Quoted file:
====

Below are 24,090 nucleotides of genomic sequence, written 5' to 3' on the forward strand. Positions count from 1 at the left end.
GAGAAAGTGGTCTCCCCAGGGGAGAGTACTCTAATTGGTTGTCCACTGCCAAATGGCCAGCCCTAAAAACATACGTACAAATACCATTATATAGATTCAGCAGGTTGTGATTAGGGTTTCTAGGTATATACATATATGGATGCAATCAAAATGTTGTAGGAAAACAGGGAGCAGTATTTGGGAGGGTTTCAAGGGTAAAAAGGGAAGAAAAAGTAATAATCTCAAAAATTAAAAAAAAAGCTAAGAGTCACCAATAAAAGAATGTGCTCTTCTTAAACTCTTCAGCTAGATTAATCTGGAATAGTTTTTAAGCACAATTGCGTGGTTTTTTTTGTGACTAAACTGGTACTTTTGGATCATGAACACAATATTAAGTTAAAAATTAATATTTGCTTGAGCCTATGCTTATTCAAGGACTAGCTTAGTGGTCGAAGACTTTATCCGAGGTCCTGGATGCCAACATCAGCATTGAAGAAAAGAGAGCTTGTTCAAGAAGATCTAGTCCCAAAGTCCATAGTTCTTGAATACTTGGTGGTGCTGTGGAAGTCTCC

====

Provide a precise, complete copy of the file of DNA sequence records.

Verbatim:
Below are 24,090 nucleotides of genomic sequence, written 5' to 3' on the forward strand. Positions count from 1 at the left end.
GAGAAAGTGGTCTCCCCAGGGGAGAGTACTCTAATTGGTTGTCCACTGCCAAATGGCCAGCCCTAAAAACATACGTACAAATACCATTATATAGATTCAGCAGGTTGTGATTAGGGTTTCTAGGTATATACATATATGGATGCAATCAAAATGTTGTAGGAAAACAGGGAGCAGTATTTGGGAGGGTTTCAAGGGTAAAAAGGGAAGAAAAAGTAATAATCTCAAAAATTAAAAAAAAAGCTAAGAGTCACCAATAAAAGAATGTGCTCTTCTTAAACTCTTCAGCTAGATTAATCTGGAATAGTTTTTAAGCACAATTGCGTGGTTTTTTTTGTGACTAAACTGGTACTTTTGGATCATGAACACAATATTAAGTTAAAAATTAATATTTGCTTGAGCCTATGCTTATTCAAGGACTAGCTTAGTGGTCGAAGACTTTATCCGAGGTCCTGGATGCCAACATCAGCATTGAAGAAAAGAGAGCTTGTTCAAGAAGATCTAGTCCCAAAGTCCATAGTTCTTGAATACTTGGTGGTGCTGTGGAAGTCTCC